CSC is working diligently to protect the safety of staff, inmates and the public.  Since the start of COVID-19 pandemic, management teams at all levels are engaging with local, provincial and federal public health authorities to navigate these unprecedented times.

We will continue to follow new developments regarding how the COVID-19 pandemic is affecting the Canadian justice system and will provide updates in this blog.

If you have been charged with a criminal offence or have any questions regarding your legal rights, please contact the experienced criminal defence lawyers at Affleck & Barrison LLP.  Our skilled criminal defence lawyers have significant experience defending a wide range of criminal charges and protecting our client’s rights.  Contact our office today online or at 905-404-1947.  We offer a 24-hour phone service to protect your rights and to ensure that you have access to justice at all times.

Ontario Human Rights Commissioner Calls for End to Solitary Confinement in Ontario Prisons

Written on Behalf of Affleck & Barrison LLP

We’ve previously blogged about prison conditions in Ontario. The issue is now back in the news following the visit of the Chief Commissioner of the Ontario Human Rights Commission (OHRC) to the Thunder Bay District Jail and her subsequent calls for an end to segregation in the province’s correctional facilities.

The Chief Commissioner, Renu Mandhane, visited the jail in early October where she met Adam Capay, a 23-year old inmate Aboriginal inmate from the Lac Seul First Nation in Northwestern Ontario, who had been held in solitary confinement for more than 1,500 days (or 4 years). Mr. Capay had been detained in a basement, alone, in a plexiglass cell, where the lights were on for 24 hours a day. Mr. Capay had no conception of whether it was day or night.

After meeting Mr. Capay, the Chief Commissioner reported that Mr. Capay appeared to be suffering from memory and speech problems as a result of the conditions in which he was being held, and that he showed signs of self-harm.

Mr. Capay’s confinement began in 2012, when, while serving time at the Thunder Bay Correctional Centre, he was involved with a violent confrontation with another inmate, resulting in that inmate’s death. Mr. Capay was subsequently charged with first degree murder, and sent to solitary confinement. He was 19 years old at the time. To date, Mr. Capay has never had a trial, has never been convicted of anything, and has not been sentenced for a crime. Yet, he has been locked in solitary confinement for 52 months.

The Ontario Human Rights Commission on Solitary Confinement in Correctional Facilities

In January 2016, the OHRC provided the Ministry of Community Safety and Correctional Services with written submissions on the use of segregation (i.e.- solitary confinement) in correctional facilities in Ontario.

Following the Chief Commissioner’s visit to the Thunder Bay Correctional Centre, the OHRC made supplementary submissions with additional commentary. The new report indicates that there is a “gross reliance on and overuse of segregation” in Ontario’s correctional facilities and that these issues are “systemic”. Statistics indicate that between October and December of 2015, more than 4,100 Ontario inmates spent at least one day in segregation. More than 1,500 of these inmates, or almost 40% of them had a “mental heath alert” on file.  Almost 25% of segregations exceeded two weeks (15 days being the UN recognized threshold for torture).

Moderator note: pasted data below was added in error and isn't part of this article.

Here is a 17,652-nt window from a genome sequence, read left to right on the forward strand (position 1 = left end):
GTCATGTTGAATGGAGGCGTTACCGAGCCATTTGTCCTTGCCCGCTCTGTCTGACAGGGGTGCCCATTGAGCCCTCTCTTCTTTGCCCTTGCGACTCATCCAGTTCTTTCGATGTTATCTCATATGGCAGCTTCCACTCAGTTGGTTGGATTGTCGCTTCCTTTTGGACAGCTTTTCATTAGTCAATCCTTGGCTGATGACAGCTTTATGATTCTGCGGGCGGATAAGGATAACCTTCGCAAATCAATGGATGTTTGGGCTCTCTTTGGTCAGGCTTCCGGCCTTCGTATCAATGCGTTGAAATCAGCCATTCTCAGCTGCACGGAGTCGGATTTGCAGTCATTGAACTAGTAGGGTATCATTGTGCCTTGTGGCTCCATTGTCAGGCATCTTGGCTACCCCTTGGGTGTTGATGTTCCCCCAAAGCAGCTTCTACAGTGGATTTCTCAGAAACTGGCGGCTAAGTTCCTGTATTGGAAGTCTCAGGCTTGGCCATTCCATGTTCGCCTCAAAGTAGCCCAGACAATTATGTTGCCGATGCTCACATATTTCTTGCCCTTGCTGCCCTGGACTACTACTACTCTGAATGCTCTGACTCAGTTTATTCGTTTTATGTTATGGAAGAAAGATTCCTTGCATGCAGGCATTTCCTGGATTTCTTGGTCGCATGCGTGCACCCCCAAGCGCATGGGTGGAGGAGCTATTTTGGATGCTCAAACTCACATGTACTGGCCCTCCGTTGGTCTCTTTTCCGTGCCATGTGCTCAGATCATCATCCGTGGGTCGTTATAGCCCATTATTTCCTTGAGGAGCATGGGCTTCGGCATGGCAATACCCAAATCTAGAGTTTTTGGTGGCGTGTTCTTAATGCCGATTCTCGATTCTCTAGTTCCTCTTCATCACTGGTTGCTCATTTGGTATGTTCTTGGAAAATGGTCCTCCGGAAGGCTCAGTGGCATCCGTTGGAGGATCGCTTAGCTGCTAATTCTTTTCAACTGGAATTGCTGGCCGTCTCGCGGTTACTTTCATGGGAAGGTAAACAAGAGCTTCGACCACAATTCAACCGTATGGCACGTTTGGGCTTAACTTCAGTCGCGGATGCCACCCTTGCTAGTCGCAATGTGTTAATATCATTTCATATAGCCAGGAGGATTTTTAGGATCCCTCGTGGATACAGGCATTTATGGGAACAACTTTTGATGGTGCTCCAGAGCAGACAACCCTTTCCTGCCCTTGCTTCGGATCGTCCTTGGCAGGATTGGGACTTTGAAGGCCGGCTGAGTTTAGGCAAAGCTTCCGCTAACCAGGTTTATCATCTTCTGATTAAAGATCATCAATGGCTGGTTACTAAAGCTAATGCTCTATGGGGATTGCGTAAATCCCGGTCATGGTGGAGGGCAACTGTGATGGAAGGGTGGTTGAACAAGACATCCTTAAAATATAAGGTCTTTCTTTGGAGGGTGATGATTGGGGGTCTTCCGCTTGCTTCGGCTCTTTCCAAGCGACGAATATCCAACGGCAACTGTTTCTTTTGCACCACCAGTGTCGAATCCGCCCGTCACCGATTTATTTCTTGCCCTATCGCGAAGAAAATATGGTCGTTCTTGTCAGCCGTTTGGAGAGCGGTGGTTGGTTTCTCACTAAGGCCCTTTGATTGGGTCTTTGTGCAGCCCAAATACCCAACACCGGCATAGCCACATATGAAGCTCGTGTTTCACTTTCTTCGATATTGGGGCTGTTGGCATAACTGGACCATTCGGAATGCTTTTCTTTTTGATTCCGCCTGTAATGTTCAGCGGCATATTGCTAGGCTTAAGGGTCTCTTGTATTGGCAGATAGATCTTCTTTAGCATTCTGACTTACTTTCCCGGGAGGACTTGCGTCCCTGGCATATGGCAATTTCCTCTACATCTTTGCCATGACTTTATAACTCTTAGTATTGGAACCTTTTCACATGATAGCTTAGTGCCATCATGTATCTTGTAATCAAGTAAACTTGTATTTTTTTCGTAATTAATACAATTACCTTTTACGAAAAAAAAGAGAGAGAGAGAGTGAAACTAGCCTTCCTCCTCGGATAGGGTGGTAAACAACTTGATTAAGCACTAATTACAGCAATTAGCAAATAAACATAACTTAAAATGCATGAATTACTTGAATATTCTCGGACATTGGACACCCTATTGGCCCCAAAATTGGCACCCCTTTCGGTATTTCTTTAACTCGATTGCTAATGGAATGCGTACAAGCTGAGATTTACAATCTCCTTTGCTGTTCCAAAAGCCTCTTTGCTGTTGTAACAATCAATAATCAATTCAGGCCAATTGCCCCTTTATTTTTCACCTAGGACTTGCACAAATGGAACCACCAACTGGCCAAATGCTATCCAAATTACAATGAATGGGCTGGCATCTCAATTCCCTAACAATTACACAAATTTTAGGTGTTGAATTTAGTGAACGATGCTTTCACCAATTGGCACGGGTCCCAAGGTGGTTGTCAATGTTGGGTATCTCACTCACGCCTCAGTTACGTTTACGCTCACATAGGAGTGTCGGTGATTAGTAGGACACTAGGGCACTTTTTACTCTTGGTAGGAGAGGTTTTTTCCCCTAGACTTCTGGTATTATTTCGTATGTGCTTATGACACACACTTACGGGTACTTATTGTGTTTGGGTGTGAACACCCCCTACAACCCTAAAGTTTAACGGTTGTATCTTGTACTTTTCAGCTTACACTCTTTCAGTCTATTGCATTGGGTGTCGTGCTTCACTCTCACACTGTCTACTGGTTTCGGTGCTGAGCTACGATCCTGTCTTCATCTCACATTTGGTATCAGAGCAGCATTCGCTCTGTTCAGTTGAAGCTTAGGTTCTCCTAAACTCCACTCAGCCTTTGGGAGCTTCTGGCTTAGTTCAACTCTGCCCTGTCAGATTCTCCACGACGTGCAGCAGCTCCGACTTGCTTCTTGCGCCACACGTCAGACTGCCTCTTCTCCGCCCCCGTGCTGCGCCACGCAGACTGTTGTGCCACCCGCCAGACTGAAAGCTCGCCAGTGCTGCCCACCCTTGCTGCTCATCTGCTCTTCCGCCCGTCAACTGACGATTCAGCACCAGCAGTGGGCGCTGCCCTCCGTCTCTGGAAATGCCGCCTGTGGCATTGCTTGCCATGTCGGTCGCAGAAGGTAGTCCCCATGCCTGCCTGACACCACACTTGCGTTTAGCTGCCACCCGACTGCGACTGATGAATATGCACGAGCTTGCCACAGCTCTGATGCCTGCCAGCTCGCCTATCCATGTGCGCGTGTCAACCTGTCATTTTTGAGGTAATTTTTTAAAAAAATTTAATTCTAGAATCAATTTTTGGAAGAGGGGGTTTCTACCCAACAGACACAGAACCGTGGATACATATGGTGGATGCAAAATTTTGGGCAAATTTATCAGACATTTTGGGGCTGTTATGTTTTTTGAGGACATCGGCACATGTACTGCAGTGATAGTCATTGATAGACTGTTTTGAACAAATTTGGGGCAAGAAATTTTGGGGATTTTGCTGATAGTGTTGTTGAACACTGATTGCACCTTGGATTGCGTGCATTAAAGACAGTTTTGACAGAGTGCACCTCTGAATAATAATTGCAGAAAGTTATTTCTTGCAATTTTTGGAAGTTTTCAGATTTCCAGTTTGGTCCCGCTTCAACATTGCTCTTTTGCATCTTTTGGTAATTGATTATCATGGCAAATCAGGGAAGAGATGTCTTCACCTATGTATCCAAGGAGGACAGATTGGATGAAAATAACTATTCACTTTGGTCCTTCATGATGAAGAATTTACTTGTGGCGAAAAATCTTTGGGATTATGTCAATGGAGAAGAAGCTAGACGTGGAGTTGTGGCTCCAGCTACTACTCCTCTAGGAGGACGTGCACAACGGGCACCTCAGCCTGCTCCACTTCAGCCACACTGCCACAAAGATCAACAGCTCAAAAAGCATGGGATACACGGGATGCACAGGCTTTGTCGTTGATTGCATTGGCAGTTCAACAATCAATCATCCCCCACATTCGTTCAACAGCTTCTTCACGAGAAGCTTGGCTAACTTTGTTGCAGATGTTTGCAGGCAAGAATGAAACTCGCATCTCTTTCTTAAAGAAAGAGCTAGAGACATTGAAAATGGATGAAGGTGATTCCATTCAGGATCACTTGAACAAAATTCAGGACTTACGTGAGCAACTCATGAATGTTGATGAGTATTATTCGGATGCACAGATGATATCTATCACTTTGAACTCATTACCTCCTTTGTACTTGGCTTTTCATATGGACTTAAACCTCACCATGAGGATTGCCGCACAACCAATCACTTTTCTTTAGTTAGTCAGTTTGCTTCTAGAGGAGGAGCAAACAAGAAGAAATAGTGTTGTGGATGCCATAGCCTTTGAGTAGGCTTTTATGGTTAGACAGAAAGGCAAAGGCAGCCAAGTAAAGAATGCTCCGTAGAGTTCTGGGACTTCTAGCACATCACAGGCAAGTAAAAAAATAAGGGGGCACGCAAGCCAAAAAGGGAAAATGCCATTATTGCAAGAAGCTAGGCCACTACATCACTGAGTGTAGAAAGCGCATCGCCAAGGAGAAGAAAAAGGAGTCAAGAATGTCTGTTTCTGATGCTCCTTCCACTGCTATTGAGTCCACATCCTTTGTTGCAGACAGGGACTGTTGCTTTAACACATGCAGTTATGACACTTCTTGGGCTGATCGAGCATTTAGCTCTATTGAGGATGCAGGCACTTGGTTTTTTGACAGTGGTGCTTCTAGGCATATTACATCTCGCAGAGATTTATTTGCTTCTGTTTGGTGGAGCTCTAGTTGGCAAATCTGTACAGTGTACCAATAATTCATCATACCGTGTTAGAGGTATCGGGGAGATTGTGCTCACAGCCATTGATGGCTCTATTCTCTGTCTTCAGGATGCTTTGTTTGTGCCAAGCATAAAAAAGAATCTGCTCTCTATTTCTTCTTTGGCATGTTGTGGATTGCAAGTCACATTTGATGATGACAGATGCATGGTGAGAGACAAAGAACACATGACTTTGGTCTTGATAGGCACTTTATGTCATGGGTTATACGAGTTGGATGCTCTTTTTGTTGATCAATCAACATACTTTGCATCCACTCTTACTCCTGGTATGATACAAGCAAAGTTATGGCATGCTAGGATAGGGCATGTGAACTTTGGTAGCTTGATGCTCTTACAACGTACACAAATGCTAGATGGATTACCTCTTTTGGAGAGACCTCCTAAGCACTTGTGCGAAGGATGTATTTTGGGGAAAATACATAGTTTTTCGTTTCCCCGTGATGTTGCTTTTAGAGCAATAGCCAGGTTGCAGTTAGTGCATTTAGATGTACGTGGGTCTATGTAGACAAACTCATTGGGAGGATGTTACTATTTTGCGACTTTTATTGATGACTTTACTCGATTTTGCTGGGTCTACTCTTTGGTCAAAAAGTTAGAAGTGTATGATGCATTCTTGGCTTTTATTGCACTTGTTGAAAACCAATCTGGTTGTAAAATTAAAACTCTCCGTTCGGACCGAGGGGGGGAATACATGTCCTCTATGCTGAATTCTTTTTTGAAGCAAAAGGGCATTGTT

Public Outrage about the Conditions Mr. Capay was Held In

Since Mr. Capay’s circumstances were brought to light, there has been significant public outrage. The Globe and Mail’s editorial board wrote a scathing editorial criticizing the “inhuman treatment” of Mr. Capay, and asking “those who allowed this to happen” to be held accountable. The editorial board pointed out, among other things, that

The only thing Ontario prison officials haven’t done to this poor man is shackle him upside down on a dungeon wall. But they may as well have. Mr. Capay is arguably being tortured by the state. The sensory deprivation caused by constant light is an acknowledged torture technique, and the United Nations says that holding a person for more than 15 days in solitary is in itself a form of torture.

Indeed, as the board points out, the Supreme Court of Canada has previously acknowledges that any delay longer than 30 months between the laying of a criminal charge/charges and the completion of trial is a violation of the accused person’s fundamental Charter right to trial within a reasonable period of time. Mr. Capay’s 1,500 day incarceration is approximately 100 times longer than the 15 day window that the UN considers solitary confinement constituting torture.

The Response

Premier Wynne has stated that she is “very troubled” by the circumstances, and that “it is very disturbing and shouldn’t happen”, but would not comment on whether anyone would be held accountable for what happened to Mr. Capay, saying only that the Liberal government would conduct an additional review of solitary confinement in the province.

David Orazietti, the province’s Correctional Services Minister has since committed to ensuring no other Ontario inmate is held in conditions with 24-hour per day light, and that all inmates have daily access to medical care.